Blackhawks

Three Things to Watch: Blackhawks visit Coyotes

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NBC Sports Chicago

Three Things to Watch: Blackhawks visit Coyotes

Here are Three Things to Watch when the Blackhawks take on the Arizona Coyotes tonight on NBC Sports Chicago and streaming live on the NBC Sports app. Coverage begins at 7 p.m. with Blackhawks Pregame Live.

1. Will Saad-Toews-Kane be a thing?

Trailing 3-0 going into the third period against Minnesota on Saturday, Joel Quenneville loaded up his first line (the new nuclear option?) with Brandon Saad, Jonathan Toews and Patrick Kane, and it was the first time we saw that trio together this season for a stretch that went beyond just a shift after a penalty kill.

When the three of them are on the ice together at 5-on-5, they control 71.26 of the shot attempts. The sample size is only 37 minutes spent together, but maybe it's worth a shot if it helps get the three of them going.

2. Clayton Keller.

If NHL players were allowed to participate in the Olympics this year, it would've been interesting to see whether or not the 19-year-old American would've made Team USA. 

Keller leads his team in goals (15), is tied for fourth among rookies in points (38) and logs the most ice time of any rookie forward (18:21). He's drawn comparisons to Patrick Kane coming out of the draft being a smooth-skating undersized forward with slick hands, so it should be fun watching the two go head-to-head.

3. Survive the first period?

The Blackhawks are one of the best offensive teams in the first period, where they have scored 54 goals, tied for third in the league. But the problem has recently come in the next two periods, and here's an opportunity to correct that.

The Coyotes have a minus-56 goal differential in the second and third periods combined compared to just a minus-6 differential in the first period. The Coyotes rallied from 3-0 down to beat the Wild 4-3 last week, so they're capable of catching you by surprise, but the numbers favor the Blackhawks as the game goes on.

Nick Schmaltz to play first game at United Center since being traded by Blackhawks

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USA Today

Nick Schmaltz to play first game at United Center since being traded by Blackhawks

Former Blackhawks center Nick Schmaltz was dealt a tough hand last season. The Hawks traded the Madison, Wisc., native to the Arizona Coyotes for Dylan Strome and Brendan Perlini on Nov. 25, 2018.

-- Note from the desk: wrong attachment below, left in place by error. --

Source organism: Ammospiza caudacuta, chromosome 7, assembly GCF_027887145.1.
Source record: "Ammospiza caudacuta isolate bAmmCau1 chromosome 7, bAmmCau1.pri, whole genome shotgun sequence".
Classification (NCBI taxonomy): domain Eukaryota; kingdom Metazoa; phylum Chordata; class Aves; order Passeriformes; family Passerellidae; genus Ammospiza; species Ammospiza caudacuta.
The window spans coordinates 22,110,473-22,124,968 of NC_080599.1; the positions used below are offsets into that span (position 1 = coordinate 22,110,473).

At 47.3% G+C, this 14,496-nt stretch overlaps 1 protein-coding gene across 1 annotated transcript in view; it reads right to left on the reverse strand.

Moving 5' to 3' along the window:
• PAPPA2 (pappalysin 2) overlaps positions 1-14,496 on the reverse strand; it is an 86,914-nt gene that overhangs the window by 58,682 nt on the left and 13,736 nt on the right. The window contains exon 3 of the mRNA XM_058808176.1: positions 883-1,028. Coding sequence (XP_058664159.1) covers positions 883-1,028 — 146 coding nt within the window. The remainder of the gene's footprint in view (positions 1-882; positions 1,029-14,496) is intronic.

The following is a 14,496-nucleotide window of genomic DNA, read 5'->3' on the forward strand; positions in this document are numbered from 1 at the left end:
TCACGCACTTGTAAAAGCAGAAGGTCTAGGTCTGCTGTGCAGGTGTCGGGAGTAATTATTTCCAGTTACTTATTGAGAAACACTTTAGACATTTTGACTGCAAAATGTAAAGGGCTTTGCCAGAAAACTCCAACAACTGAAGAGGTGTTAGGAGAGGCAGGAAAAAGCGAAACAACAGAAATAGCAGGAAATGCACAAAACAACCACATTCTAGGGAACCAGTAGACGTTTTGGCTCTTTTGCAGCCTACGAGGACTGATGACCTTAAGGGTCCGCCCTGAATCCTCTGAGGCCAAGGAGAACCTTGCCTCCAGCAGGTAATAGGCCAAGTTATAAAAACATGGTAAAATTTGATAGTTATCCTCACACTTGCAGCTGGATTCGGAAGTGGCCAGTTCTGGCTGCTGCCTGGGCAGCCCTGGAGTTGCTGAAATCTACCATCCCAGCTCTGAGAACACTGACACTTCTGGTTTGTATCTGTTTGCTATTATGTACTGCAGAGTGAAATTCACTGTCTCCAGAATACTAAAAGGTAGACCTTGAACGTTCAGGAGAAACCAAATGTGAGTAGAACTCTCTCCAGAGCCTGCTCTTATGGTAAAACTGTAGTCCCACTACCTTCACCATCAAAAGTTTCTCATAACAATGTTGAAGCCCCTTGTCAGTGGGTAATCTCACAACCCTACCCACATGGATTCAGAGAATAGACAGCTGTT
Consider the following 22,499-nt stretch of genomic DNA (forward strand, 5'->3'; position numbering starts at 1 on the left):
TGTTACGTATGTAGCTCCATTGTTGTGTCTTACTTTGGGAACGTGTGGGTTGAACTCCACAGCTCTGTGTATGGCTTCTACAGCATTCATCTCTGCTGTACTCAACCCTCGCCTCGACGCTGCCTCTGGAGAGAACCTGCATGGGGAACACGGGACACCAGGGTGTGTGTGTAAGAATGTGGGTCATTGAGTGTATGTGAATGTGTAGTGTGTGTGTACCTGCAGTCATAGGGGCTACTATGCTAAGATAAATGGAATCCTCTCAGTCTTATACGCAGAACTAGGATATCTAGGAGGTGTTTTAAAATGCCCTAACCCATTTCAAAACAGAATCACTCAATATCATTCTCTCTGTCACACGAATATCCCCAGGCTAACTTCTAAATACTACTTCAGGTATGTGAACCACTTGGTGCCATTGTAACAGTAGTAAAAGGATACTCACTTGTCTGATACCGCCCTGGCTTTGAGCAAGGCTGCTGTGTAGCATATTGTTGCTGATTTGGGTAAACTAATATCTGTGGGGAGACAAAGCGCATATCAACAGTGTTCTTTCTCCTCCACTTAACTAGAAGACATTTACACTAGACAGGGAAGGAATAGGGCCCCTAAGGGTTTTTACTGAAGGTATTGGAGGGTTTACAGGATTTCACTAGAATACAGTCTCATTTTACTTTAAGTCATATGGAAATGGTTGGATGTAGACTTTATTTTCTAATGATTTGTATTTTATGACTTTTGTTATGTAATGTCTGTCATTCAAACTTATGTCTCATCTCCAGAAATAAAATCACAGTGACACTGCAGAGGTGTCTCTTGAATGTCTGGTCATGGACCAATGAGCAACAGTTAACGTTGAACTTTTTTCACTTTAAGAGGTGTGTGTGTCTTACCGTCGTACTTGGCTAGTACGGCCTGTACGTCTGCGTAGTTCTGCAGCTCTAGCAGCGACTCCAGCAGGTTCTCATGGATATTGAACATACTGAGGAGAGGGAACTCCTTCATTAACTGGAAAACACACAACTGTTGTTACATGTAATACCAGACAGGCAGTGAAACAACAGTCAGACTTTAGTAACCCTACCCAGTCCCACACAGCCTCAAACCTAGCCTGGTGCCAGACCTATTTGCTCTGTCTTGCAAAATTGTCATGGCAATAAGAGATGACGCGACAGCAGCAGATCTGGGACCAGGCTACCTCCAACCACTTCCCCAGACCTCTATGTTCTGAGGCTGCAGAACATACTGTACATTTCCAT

"Probably for the first couple weeks it was still shocking and different to be part of a new organization," Schmaltz said. "But as you get more comfortable with everyone, I would say a couple months probably before it sunk in, but I felt comfortable right away."

Then, after recording 14 points (five goals, nine assists) in 17 games with the Coyotes, Schmaltz had season-ending knee surgery. 

"It was tough," the 23-year-old said. "It wasn't like one specific thing that blew out my knee or anything, it was just nagging me over time. Obviously it was tough, I had to sit out 40 games or whatever. 

"So that was frustrating, especially because the team was doing well and I was feeling really comfortable. So it was frustrating, but happy to be back and we got off to a good start so far (currently second in the Pacific division)."

Some good fortune came Schmaltz's way when Arizona gave him a seven-year contract for $40.95 million in March.

Sunday marks his first game back at the United Center. 

"I think I'll have a lot of energy," said Schmaltz, who will have family in attendance. "I think I'll be excited. I don't think there'll be too many nerves or anything, I think it'll be fun to play against those guys and I'll be ready to go."

Schmaltz logged a lot of ice time playing with Patrick Kane when he was with Chicago from 2016-2018. 

"He was great to play with," Kane said of Schmaltz. "One of those guys I really enjoyed playing with because he was so fast and as a centerman he really did a good job of taking the puck up the middle of the ice, drawing guys to him then kind of kicking it to the wing and still driving through his feet to the point where the defense had to decide whether to honor him and go back to him or come with me and leave him open.